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Liu Coverage and Defining "Mainstream"

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Maura Dolan, Maria LaGanga, and Jessica Garrison of the LA Times have this story on the Liu nomination.  A quote in the story confirms what I have long suspected about those who make the seemingly indefensible argument that Liu is "mainstream" while Alito is not.

UC Berkeley Law School Dean Christopher Edley said Liu is "non-ideological, slightly left of the center for judges. Among law professors, he is quite centrist."

Edley said Liu would not change the balance on the court, but "I think it will be very interesting to add Goodwin's style to the mix, his ability to be both pragmatic and cerebral."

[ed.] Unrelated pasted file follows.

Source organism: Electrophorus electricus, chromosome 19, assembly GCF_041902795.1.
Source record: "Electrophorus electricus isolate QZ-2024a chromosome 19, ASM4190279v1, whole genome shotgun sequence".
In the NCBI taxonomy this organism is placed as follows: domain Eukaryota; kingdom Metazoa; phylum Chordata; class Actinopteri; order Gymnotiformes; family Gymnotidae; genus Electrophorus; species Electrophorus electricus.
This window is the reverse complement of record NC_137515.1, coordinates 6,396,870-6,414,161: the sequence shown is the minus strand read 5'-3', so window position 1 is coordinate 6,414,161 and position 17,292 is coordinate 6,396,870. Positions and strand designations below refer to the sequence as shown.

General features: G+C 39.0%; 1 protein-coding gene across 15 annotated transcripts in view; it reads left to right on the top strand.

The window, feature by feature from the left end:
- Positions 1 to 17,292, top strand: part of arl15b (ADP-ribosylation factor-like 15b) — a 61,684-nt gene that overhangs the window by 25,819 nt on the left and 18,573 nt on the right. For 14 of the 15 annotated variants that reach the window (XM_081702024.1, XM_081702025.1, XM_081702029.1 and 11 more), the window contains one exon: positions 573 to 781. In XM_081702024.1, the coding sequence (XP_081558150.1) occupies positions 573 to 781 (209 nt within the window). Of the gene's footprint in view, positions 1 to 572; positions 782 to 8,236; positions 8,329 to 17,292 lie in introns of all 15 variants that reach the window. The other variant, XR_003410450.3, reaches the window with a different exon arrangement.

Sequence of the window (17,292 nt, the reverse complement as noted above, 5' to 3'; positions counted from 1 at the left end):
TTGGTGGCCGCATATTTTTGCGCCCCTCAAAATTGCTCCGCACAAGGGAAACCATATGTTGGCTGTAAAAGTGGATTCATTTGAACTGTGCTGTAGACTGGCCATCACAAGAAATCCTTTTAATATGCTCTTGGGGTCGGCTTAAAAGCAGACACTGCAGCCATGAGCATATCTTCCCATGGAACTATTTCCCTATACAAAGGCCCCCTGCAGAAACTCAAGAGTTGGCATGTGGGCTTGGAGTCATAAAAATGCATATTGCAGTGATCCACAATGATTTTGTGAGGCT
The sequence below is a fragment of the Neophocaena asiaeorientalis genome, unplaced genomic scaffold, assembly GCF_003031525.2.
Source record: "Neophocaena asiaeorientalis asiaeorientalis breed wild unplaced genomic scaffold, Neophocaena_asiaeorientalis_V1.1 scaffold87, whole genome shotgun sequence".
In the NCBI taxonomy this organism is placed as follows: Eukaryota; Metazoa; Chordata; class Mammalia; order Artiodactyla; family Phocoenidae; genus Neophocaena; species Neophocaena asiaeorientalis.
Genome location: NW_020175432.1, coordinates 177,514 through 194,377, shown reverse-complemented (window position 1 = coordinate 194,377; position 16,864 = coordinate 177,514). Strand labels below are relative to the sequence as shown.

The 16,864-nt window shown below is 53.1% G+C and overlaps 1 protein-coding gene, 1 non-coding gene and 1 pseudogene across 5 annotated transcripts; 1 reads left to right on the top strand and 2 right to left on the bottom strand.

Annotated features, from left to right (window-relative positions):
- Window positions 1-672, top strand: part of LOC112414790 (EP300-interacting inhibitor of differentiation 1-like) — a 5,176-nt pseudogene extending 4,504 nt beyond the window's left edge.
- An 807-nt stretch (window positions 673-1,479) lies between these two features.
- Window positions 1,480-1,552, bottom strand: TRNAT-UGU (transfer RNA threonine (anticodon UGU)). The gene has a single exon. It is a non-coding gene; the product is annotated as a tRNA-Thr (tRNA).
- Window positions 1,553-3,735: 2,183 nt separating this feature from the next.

Does Edley not know that he lives in Bizarro World?  Given that the median law professor is two standard deviations to the left of the median American, a person who is "quite centrist" among law professors is quite leftist when measured by the correct benchmark -- the American median.

"Slightly to the left of center for judges" is nonsense unless Edley's frame of reference is the judges of the Ninth Circuit and the U.S. District Court for the Northern District of California.

Jesse McKinley has this story in the NYT.

7 Comments

It's so unfortunate that we even have to use the labels, conservative and liberal, for judges. A judge's personal ideology shouldn't matter, but unfortunately, judges who are liberals in ideology tend to exercise very little judicial restraint. That's the real problem. Why can't liberals on the bench simply follow the law and leave the lawmaking to the elected branches?